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Ancient DNA (aDNA) has the ability to inform the evolutionary history of both extant and extinct taxa; however, the use of aDNA in the study of avian evolution is lacking in comparison to other vertebrates, despite birds being one of the most species-rich vertebrate classes. Here, we review the field of “avian ancient DNA” by summarising the past three decades of literature on this topic. Most studies over this time have used avian aDNA to reconstruct phylogenetic relationships and clarify taxonomy based on the sequencing of a few mitochondrial loci, but recent studies are moving toward using a comparative genomics approach to address developmental and functional questions. Applying aDNA analysis with more practical outcomes in mind (such as managing conservation) is another increasingly popular trend among studies that utilise avian aDNA, but the majority of these have yet to influence management policy. We find that while there have been advances in extracting aDNA from a variety of avian substrates including eggshell, feathers, and coprolites, there is a bias in the temporal focus; the majority of the ca. 150 studies reviewed here obtained aDNA from late Holocene (100–1000 yBP) material, with few studies investigating Pleistocene-aged material. In addition, we identify and discuss several other issues within the field that require future attention. With more than one quarter of Holocene bird extinctions occurring in the last several hundred years, it is more important than ever to understand the mechanisms driving the evolution and extinction of bird species through the use of aDNA. Full article
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Open AccessArticle
Genetic Contribution to Alcohol Dependence: Investigation of a Heterogeneous German Sample of Individuals with Alcohol Dependence, Chronic Alcoholic Pancreatitis, and Alcohol-Related Cirrhosis
Genes 2017, 8(7), 183; doi:10.3390/genes8070183 -
Abstract
The present study investigated the genetic contribution to alcohol dependence (AD) using genome-wide association data from three German samples. These comprised patients with: (i) AD; (ii) chronic alcoholic pancreatitis (ACP); and (iii) alcohol-related liver cirrhosis (ALC). Single marker, gene-based, and pathway analyses were
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The present study investigated the genetic contribution to alcohol dependence (AD) using genome-wide association data from three German samples. These comprised patients with: (i) AD; (ii) chronic alcoholic pancreatitis (ACP); and (iii) alcohol-related liver cirrhosis (ALC). Single marker, gene-based, and pathway analyses were conducted. A significant association was detected for the ADH1B locus in a gene-based approach (puncorrected = 1.2 × 10−6; pcorrected = 0.020). This was driven by the AD subsample. No association with ADH1B was found in the combined ACP + ALC sample. On first inspection, this seems surprising, since ADH1B is a robustly replicated risk gene for AD and may therefore be expected to be associated also with subgroups of AD patients. The negative finding in the ACP + ALC sample, however, may reflect genetic stratification as well as random fluctuation of allele frequencies in the cases and controls, demonstrating the importance of large samples in which the phenotype is well assessed. Full article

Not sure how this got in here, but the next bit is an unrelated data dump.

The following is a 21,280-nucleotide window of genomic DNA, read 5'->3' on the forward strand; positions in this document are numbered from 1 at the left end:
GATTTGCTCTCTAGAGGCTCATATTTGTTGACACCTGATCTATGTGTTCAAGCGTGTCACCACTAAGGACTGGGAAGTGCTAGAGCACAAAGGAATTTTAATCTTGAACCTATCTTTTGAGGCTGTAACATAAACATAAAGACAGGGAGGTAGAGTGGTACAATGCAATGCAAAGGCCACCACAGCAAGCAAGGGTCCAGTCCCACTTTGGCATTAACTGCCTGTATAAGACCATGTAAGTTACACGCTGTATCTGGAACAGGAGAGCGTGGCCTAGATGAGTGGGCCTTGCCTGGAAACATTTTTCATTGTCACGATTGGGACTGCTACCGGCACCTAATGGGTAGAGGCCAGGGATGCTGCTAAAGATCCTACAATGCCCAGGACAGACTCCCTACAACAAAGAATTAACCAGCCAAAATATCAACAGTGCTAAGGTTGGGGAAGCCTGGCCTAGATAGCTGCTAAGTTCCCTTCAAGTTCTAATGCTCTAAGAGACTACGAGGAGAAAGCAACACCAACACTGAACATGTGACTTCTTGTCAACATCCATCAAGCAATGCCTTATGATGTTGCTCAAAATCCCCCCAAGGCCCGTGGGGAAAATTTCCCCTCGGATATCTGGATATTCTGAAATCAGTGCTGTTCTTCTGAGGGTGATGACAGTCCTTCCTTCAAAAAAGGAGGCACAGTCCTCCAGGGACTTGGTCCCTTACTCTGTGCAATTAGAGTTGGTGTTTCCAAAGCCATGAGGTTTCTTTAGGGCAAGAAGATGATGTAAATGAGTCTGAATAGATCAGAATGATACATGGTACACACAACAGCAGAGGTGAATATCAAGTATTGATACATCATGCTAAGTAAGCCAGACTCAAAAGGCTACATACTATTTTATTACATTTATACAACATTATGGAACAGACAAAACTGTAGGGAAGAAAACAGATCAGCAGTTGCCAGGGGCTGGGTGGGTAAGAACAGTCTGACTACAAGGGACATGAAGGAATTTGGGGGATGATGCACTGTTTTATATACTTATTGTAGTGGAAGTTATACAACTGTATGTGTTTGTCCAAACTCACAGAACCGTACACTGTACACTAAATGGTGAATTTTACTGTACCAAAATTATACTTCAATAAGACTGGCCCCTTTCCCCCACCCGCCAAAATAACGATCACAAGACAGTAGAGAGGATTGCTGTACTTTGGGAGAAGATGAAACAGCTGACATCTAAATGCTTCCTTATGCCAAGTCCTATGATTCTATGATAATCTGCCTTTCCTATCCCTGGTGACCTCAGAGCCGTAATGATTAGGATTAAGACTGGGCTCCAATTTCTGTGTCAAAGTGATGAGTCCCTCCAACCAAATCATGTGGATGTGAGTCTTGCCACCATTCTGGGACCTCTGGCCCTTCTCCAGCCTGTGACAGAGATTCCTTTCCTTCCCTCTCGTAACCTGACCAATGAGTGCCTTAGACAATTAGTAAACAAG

Open AccessCommunication
Evolutionary Origins of Cancer Driver Genes and Implications for Cancer Prognosis
Genes 2017, 8(7), 182; doi:10.3390/genes8070182 -
Abstract
The cancer atavistic theory suggests that carcinogenesis is a reverse evolution process. It is thus of great interest to explore the evolutionary origins of cancer driver genes and the relevant mechanisms underlying the carcinogenesis. Moreover, the evolutionary features of cancer driver genes could
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The cancer atavistic theory suggests that carcinogenesis is a reverse evolution process. It is thus of great interest to explore the evolutionary origins of cancer driver genes and the relevant mechanisms underlying the carcinogenesis. Moreover, the evolutionary features of cancer driver genes could be helpful in selecting cancer biomarkers from high-throughput data. In this study, through analyzing the cancer endogenous molecular networks, we revealed that the subnetwork originating from eukaryota could control the unlimited proliferation of cancer cells, and the subnetwork originating from eumetazoa could recapitulate the other hallmarks of cancer. In addition, investigations based on multiple datasets revealed that cancer driver genes were enriched in genes originating from eukaryota, opisthokonta, and eumetazoa. These results have important implications for enhancing the robustness of cancer prognosis models through selecting the gene signatures by the gene age information. Full article
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Open AccessEditorial
Special Issue Introduction: Role of Epigenetic Gene Regulation in Brain Function
Genes 2017, 8(7), 181; doi:10.3390/genes8070181 -
Abstract In 1957, Conrad H. Waddington published a paper in which he demonstrated the inheritance of an acquired characteristic in a population in response to an environmental stimulus [1].[...] Full article
Open AccessReview
Novel Substrates as Sources of Ancient DNA: Prospects and Hurdles
Genes 2017, 8(7), 180; doi:10.3390/genes8070180 -
Abstract
Following the discovery in the late 1980s that hard tissues such as bones and teeth preserve genetic information, the field of ancient DNA analysis has typically concentrated upon these substrates. The onset of high-throughput sequencing, combined with optimized DNA recovery methods, has enabled